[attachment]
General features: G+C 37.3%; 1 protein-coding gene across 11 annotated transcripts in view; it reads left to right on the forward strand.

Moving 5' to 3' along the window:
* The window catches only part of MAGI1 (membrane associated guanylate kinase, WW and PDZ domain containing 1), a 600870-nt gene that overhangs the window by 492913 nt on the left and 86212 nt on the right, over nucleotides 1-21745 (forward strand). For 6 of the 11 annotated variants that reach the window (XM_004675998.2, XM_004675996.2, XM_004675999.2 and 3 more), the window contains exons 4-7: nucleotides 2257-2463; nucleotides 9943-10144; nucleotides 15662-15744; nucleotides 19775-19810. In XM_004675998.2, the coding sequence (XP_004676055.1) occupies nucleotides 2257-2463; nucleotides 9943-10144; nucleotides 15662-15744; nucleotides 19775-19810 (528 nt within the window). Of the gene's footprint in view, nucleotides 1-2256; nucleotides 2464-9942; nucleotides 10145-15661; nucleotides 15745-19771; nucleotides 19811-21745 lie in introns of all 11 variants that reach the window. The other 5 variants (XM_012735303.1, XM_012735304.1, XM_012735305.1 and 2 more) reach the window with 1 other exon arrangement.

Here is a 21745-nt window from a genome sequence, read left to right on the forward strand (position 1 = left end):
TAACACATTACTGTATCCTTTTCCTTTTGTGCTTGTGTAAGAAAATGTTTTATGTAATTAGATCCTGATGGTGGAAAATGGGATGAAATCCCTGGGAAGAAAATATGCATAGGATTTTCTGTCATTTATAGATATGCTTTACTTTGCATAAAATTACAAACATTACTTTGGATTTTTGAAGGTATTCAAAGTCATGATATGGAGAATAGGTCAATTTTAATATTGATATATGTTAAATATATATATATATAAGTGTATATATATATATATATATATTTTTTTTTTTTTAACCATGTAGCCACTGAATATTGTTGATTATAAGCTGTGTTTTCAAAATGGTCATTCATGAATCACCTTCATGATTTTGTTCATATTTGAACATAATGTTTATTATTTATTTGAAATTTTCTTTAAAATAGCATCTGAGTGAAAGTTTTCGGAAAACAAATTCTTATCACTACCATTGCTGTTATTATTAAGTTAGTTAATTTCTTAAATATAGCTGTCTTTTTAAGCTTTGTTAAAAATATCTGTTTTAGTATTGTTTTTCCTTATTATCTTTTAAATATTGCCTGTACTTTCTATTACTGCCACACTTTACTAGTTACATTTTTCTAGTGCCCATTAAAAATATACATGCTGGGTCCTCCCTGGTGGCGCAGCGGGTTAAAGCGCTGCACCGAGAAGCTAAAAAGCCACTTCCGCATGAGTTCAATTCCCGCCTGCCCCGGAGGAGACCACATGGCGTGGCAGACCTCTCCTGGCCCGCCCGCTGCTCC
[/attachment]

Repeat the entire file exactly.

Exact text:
General features: G+C 37.3%; 1 protein-coding gene across 11 annotated transcripts in view; it reads left to right on the forward strand.

Moving 5' to 3' along the window:
* The window catches only part of MAGI1 (membrane associated guanylate kinase, WW and PDZ domain containing 1), a 600870-nt gene that overhangs the window by 492913 nt on the left and 86212 nt on the right, over nucleotides 1-21745 (forward strand). For 6 of the 11 annotated variants that reach the window (XM_004675998.2, XM_004675996.2, XM_004675999.2 and 3 more), the window contains exons 4-7: nucleotides 2257-2463; nucleotides 9943-10144; nucleotides 15662-15744; nucleotides 19775-19810. In XM_004675998.2, the coding sequence (XP_004676055.1) occupies nucleotides 2257-2463; nucleotides 9943-10144; nucleotides 15662-15744; nucleotides 19775-19810 (528 nt within the window). Of the gene's footprint in view, nucleotides 1-2256; nucleotides 2464-9942; nucleotides 10145-15661; nucleotides 15745-19771; nucleotides 19811-21745 lie in introns of all 11 variants that reach the window. The other 5 variants (XM_012735303.1, XM_012735304.1, XM_012735305.1 and 2 more) reach the window with 1 other exon arrangement.

Here is a 21745-nt window from a genome sequence, read left to right on the forward strand (position 1 = left end):
TAACACATTACTGTATCCTTTTCCTTTTGTGCTTGTGTAAGAAAATGTTTTATGTAATTAGATCCTGATGGTGGAAAATGGGATGAAATCCCTGGGAAGAAAATATGCATAGGATTTTCTGTCATTTATAGATATGCTTTACTTTGCATAAAATTACAAACATTACTTTGGATTTTTGAAGGTATTCAAAGTCATGATATGGAGAATAGGTCAATTTTAATATTGATATATGTTAAATATATATATATATAAGTGTATATATATATATATATATATTTTTTTTTTTTTAACCATGTAGCCACTGAATATTGTTGATTATAAGCTGTGTTTTCAAAATGGTCATTCATGAATCACCTTCATGATTTTGTTCATATTTGAACATAATGTTTATTATTTATTTGAAATTTTCTTTAAAATAGCATCTGAGTGAAAGTTTTCGGAAAACAAATTCTTATCACTACCATTGCTGTTATTATTAAGTTAGTTAATTTCTTAAATATAGCTGTCTTTTTAAGCTTTGTTAAAAATATCTGTTTTAGTATTGTTTTTCCTTATTATCTTTTAAATATTGCCTGTACTTTCTATTACTGCCACACTTTACTAGTTACATTTTTCTAGTGCCCATTAAAAATATACATGCTGGGTCCTCCCTGGTGGCGCAGCGGGTTAAAGCGCTGCACCGAGAAGCTAAAAAGCCACTTCCGCATGAGTTCAATTCCCGCCTGCCCCGGAGGAGACCACATGGCGTGGCAGACCTCTCCTGGCCCGCCCGCTGCTCC